What Walmart, Target, Home Depot and Lowe's tell us about the state of the American consumer


Category:  News & Politics

Via:  perrie-halpern  •  3 months ago  •  19 comments

By:   NBC News

What Walmart, Target, Home Depot and Lowe's tell us about the state of the American consumer
How well is the American consumer holding up against sky-high inflation? It depends on whom you ask.

S E E D E D   C O N T E N T

The mixed commentary from these retailers is in large part due to the fact that Americans are experiencing economic volatility differently, dependent upon their income levels. Companies and consumers are in an uncharted transition period following months of Covid-related lockdown measures that prompted purchases of canned goods, toilet paper and Peloton Bikes to soar. Multiple rounds of stimulus dollars fueled spending on new sneakers and electronics.

But as that money dries up, retailers must navigate their new normal. That includes inflation at 40-year highs, Russia's war in Ukraine and a still-crippled global supply chain.

"While we've experienced high levels of inflation in our international markets over the years, U.S. inflation being this high and moving so quickly, both in food and general merchandise, is unusual," Walmart Chief Executive Officer Doug McMillon said Tuesday on an earnings conference call.

The results this week could foreshadow trouble for a number of retailers, including Macy's, Kohl's, Nordstrom and Gap, which have yet to report results for the first quarter of 2022. These companies that rely on consumers coming inside their stores to splurge on new clothes or shoes could be particularly pressured, as Walmart hinted that shoppers were beginning to pull back on discretionary items to budget more money toward groceries.

At the same time, retailers are citing an uptick in demand for items such as luggage, dresses and makeup as more Americans plan vacations and attend weddings. But the concern is that consumers will be forced to make trade-offs, somewhere, in order to afford these things. Or they'll seek out discounted goods at shops such as TJ Maxx.

Here's what Walmart, Target, Home Depot and Lowe's are telling us about the state of the American consumer.


Walmart is seeing a mixed picture, shaped by consumers' household income and how they feel about the future. But in the most recent quarter, the nation's largest retailer said shoppers are showing they are mindful of the budget.

Customers walked out of stores and left the retailer's website with fewer purchased items. More of them skipped over new clothing and other general merchandise as they saw prices rise on gas and groceries. Some traded down to cheaper brands or smaller items, including half-gallons of milk and the store brand of lunch meat instead of a pricier brand-name one, Chief Financial Officer Brett Biggs told CNBC.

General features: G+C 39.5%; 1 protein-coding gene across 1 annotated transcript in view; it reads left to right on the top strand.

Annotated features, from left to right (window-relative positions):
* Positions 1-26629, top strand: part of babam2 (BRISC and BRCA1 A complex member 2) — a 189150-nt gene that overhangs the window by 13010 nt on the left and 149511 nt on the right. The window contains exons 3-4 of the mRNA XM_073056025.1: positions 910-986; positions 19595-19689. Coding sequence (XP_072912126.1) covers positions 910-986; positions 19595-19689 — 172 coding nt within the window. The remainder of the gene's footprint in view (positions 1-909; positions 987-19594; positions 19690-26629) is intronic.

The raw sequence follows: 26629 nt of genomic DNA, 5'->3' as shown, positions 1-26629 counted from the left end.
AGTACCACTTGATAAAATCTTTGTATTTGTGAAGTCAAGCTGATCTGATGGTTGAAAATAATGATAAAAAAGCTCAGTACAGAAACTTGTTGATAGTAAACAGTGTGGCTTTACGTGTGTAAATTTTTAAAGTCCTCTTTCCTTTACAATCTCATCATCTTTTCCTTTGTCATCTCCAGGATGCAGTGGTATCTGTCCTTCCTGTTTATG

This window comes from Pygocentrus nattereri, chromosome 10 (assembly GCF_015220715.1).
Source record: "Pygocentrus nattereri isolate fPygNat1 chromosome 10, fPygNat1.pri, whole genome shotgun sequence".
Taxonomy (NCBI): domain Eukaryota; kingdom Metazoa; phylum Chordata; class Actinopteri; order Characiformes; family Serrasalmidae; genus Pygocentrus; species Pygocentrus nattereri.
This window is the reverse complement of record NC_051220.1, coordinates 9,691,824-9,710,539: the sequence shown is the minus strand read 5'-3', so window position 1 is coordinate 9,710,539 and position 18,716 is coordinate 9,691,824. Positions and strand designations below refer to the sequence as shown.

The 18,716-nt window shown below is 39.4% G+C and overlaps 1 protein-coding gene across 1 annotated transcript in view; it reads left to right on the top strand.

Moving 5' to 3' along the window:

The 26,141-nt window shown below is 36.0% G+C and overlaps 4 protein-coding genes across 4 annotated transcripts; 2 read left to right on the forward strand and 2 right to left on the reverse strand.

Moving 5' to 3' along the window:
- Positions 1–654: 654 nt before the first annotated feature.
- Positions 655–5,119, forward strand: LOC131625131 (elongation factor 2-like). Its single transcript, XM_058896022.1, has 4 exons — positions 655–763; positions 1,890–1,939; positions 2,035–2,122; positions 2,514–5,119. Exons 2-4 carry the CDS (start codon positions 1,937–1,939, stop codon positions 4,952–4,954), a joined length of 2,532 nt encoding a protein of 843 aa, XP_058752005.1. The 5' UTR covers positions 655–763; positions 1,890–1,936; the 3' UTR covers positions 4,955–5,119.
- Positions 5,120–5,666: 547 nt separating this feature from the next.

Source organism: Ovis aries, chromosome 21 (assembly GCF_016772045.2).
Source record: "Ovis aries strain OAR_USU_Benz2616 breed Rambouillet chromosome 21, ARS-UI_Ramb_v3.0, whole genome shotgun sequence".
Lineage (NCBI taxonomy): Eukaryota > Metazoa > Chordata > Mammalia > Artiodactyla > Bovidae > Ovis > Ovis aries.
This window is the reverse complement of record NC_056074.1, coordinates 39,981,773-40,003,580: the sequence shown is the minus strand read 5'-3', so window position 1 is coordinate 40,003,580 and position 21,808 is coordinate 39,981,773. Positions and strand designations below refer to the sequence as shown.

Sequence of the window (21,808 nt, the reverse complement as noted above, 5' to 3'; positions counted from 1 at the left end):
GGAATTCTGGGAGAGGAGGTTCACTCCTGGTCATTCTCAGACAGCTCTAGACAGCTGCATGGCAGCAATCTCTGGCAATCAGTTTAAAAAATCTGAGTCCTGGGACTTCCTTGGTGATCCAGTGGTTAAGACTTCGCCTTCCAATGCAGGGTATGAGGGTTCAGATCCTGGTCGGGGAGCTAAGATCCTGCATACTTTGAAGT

On the other hand, he said, some customers have sprung for new patio furniture or eagerly chased the flashy new gaming console, he said.

"If you look at the demographics of the U.S. and lay our customer map on top of it, we'd be really close to the same thing," Biggs said. "And so you've got some people who are going to feel more pressure than others and I think that's what we're seeing."


Target said it is seeing a resilient consumer who have new priorities as the pandemic becomes more of an afterthought.

"They're shifting from buying TVs to buying luggage," Chief Executive Officer Brian Cornell said in an interview on CNBC's "Squawk Box." He added later, "they're still shopping, but they started to spend dollars differently."

That change showed up with purchases in the fiscal first quarter, he said. Customers bought decor and gifts for Easter and Mother's Day celebrations. They threw, and attended, larger children's birthday parties — leading to a jump in toy sales. They also bought fewer items like bicycles and small kitchen appliances as they booked flights and planned trips.

Cornell pointed to the high spending levels that Target went up against in the year-ago first quarter, as Americans got money from stimulus checks and had fewer places to spend it.

Comparable sales still grew, despite that challenging comparison, he noted. Plus, traffic at Target's store and website traffic rose nearly 4% year over year. Sales growth numbers, however, would include the effects of inflation which is making everything from freight costs to groceries pricier.

Target last quarter also had a higher level of markdowns, a staple of the retail industry that more or less disappeared during the pandemic as shoppers had a big appetite to buy and retailers had less merchandise to put on shelves.

Home Depot

The home improvement retailer told investors on Tuesday that it wasn't seeing any differences in consumer behavior yet.

Home Depot's average ticket climbed 11.4% in the quarter, fueled largely by inflation. But executives also said that consumers are trading up, not trading down. For example, consumers are switching from gas-powered lawn mowers to more expensive battery-powered options, according to Home Depot's Vice President of Merchandising Jeff Kinnaird.

This behavior likely is due to the fact that the overwhelming majority of Home Depot customers are homeowners, who have seen their home equity values soar in the last two years. CFO Richard McPhail said on the call that more than 90% of its do-it-yourself customers own their homes, while basically all of its sales to contractors are on behalf of a homeowner.

McPhail also said that roughly 93% of its customers with mortgages have fixed rates. As interest rates and housing prices rise, consumers who consider moving are opting instead to stay in their current homes and remodel them instead.